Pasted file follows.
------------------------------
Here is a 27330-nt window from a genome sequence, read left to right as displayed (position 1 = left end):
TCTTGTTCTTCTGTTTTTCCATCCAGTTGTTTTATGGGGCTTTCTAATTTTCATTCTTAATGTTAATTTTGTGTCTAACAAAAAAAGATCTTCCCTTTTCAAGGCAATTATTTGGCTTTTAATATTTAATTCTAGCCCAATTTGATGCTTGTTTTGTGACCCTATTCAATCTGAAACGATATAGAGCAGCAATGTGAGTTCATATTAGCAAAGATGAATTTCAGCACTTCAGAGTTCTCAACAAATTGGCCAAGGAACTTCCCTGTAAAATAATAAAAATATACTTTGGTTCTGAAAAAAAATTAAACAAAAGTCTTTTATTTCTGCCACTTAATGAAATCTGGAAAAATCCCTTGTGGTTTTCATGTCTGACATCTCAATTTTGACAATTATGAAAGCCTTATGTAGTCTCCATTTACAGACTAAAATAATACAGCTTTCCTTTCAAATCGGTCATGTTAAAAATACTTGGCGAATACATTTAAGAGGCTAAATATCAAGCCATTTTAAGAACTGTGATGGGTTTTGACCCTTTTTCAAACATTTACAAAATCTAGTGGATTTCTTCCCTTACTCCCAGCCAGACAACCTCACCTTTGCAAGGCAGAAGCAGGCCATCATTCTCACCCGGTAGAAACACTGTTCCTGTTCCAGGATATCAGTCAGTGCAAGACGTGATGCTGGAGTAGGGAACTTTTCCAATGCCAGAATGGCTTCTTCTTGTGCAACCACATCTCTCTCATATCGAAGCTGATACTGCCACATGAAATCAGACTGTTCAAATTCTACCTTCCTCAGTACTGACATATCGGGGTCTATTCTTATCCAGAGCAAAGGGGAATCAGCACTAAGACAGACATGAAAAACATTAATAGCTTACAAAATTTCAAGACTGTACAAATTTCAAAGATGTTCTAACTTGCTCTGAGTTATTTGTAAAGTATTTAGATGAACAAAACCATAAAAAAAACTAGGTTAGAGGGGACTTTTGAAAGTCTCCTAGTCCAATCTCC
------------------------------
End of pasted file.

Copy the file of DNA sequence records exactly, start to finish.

Here is a 27330-nt window from a genome sequence, read left to right as displayed (position 1 = left end):
TCTTGTTCTTCTGTTTTTCCATCCAGTTGTTTTATGGGGCTTTCTAATTTTCATTCTTAATGTTAATTTTGTGTCTAACAAAAAAAGATCTTCCCTTTTCAAGGCAATTATTTGGCTTTTAATATTTAATTCTAGCCCAATTTGATGCTTGTTTTGTGACCCTATTCAATCTGAAACGATATAGAGCAGCAATGTGAGTTCATATTAGCAAAGATGAATTTCAGCACTTCAGAGTTCTCAACAAATTGGCCAAGGAACTTCCCTGTAAAATAATAAAAATATACTTTGGTTCTGAAAAAAAATTAAACAAAAGTCTTTTATTTCTGCCACTTAATGAAATCTGGAAAAATCCCTTGTGGTTTTCATGTCTGACATCTCAATTTTGACAATTATGAAAGCCTTATGTAGTCTCCATTTACAGACTAAAATAATACAGCTTTCCTTTCAAATCGGTCATGTTAAAAATACTTGGCGAATACATTTAAGAGGCTAAATATCAAGCCATTTTAAGAACTGTGATGGGTTTTGACCCTTTTTCAAACATTTACAAAATCTAGTGGATTTCTTCCCTTACTCCCAGCCAGACAACCTCACCTTTGCAAGGCAGAAGCAGGCCATCATTCTCACCCGGTAGAAACACTGTTCCTGTTCCAGGATATCAGTCAGTGCAAGACGTGATGCTGGAGTAGGGAACTTTTCCAATGCCAGAATGGCTTCTTCTTGTGCAACCACATCTCTCTCATATCGAAGCTGATACTGCCACATGAAATCAGACTGTTCAAATTCTACCTTCCTCAGTACTGACATATCGGGGTCTATTCTTATCCAGAGCAAAGGGGAATCAGCACTAAGACAGACATGAAAAACATTAATAGCTTACAAAATTTCAAGACTGTACAAATTTCAAAGATGTTCTAACTTGCTCTGAGTTATTTGTAAAGTATTTAGATGAACAAAACCATAAAAAAAACTAGGTTAGAGGGGACTTTTGAAAGTCTCCTAGTCCAATCTCC